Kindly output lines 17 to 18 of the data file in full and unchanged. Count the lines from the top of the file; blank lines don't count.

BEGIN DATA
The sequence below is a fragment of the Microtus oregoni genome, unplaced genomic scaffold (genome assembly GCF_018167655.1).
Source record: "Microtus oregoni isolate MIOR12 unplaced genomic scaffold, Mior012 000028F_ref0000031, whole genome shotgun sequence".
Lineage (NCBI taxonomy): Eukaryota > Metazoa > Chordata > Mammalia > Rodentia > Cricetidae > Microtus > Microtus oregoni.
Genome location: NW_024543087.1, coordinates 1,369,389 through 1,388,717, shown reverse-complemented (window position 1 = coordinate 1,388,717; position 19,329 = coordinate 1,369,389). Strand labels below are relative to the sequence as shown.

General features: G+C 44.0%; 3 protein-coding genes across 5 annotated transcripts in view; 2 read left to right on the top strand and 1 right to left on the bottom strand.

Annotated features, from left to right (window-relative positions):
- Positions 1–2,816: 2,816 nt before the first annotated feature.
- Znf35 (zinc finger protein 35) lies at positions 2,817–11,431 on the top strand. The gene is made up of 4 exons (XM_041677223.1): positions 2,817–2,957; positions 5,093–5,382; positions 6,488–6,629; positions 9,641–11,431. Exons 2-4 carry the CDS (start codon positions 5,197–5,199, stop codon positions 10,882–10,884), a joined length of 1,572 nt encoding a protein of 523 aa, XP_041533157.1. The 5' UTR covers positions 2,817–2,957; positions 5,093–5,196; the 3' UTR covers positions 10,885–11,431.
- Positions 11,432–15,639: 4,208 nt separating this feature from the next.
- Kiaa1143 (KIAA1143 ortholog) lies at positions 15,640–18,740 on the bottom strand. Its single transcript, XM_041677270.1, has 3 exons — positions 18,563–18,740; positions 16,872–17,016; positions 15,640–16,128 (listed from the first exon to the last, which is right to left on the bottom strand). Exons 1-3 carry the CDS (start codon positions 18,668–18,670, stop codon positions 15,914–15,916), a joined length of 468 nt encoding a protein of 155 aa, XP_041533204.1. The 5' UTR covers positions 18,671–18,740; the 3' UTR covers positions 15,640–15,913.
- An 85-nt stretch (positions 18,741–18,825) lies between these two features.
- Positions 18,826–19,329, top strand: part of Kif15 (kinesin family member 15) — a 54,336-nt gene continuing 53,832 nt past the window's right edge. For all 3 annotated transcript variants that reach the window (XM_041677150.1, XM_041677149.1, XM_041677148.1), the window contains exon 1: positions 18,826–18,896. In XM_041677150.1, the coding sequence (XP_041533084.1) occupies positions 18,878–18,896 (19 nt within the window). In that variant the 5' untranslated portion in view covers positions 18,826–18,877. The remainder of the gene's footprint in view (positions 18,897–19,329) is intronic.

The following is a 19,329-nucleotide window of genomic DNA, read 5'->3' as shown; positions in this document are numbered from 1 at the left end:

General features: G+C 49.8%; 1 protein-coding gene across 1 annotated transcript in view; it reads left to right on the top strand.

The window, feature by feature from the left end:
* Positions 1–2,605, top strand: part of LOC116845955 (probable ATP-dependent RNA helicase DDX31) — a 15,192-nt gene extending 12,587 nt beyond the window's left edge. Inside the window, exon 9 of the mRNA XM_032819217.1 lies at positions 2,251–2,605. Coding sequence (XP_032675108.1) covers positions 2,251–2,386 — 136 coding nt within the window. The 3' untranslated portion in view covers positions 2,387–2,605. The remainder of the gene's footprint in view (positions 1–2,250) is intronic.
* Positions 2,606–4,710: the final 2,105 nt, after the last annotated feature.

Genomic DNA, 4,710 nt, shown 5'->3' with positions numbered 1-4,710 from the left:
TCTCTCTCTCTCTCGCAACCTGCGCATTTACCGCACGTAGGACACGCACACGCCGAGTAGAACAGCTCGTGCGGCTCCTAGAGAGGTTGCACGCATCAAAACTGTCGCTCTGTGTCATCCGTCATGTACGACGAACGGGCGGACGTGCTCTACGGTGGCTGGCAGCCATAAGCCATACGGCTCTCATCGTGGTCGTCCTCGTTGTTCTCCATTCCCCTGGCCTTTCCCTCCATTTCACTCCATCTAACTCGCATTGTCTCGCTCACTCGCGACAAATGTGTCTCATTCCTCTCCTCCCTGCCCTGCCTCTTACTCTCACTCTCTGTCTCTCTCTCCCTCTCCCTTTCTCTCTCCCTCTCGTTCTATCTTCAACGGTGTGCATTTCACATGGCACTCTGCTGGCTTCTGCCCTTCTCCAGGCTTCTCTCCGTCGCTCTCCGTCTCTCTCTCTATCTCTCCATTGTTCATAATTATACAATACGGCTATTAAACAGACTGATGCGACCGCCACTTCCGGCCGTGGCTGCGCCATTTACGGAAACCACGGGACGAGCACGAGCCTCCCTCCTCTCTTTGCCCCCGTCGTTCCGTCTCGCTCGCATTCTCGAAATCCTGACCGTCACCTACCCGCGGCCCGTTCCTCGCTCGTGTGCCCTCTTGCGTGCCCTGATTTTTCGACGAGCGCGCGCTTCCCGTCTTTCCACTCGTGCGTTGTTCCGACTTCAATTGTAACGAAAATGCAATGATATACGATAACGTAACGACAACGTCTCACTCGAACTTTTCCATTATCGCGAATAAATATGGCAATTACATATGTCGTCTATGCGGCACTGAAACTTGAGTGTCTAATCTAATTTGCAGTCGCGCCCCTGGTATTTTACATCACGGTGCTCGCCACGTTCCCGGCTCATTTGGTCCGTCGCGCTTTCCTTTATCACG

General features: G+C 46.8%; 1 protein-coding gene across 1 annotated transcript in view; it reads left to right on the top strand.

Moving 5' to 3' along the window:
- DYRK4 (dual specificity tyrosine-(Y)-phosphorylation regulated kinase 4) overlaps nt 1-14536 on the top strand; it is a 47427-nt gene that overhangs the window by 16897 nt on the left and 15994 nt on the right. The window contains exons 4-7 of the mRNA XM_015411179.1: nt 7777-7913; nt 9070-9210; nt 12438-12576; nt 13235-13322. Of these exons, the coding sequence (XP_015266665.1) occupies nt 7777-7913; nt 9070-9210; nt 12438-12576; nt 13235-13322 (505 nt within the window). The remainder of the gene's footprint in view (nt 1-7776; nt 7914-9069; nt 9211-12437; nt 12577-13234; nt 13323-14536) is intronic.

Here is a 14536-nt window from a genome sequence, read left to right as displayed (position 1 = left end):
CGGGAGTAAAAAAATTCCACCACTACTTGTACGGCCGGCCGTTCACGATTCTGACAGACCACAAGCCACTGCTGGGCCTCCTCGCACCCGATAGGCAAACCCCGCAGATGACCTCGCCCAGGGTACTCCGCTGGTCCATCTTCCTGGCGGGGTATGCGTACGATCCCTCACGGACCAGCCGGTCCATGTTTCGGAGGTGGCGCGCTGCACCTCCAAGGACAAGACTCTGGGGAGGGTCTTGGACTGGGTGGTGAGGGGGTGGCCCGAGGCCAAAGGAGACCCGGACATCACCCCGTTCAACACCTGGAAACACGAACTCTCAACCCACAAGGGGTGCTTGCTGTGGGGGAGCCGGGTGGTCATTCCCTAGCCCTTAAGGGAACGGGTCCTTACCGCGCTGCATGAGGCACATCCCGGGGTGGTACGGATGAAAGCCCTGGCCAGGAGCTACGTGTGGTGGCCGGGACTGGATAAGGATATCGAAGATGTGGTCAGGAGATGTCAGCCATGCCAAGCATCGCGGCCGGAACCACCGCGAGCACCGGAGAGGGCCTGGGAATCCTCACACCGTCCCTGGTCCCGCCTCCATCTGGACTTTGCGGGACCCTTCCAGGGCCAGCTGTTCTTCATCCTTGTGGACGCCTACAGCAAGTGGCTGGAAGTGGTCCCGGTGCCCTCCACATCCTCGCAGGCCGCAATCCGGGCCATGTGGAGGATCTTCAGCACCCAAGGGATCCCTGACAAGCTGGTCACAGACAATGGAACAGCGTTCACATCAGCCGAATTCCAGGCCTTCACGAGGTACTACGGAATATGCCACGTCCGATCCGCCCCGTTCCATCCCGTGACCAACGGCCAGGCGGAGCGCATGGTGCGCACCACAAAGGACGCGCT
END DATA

* Positions 2,606–4,710: the final 2,105 nt, after the last annotated feature.

Genomic DNA, 4,710 nt, shown 5'->3' with positions numbered 1-4,710 from the left: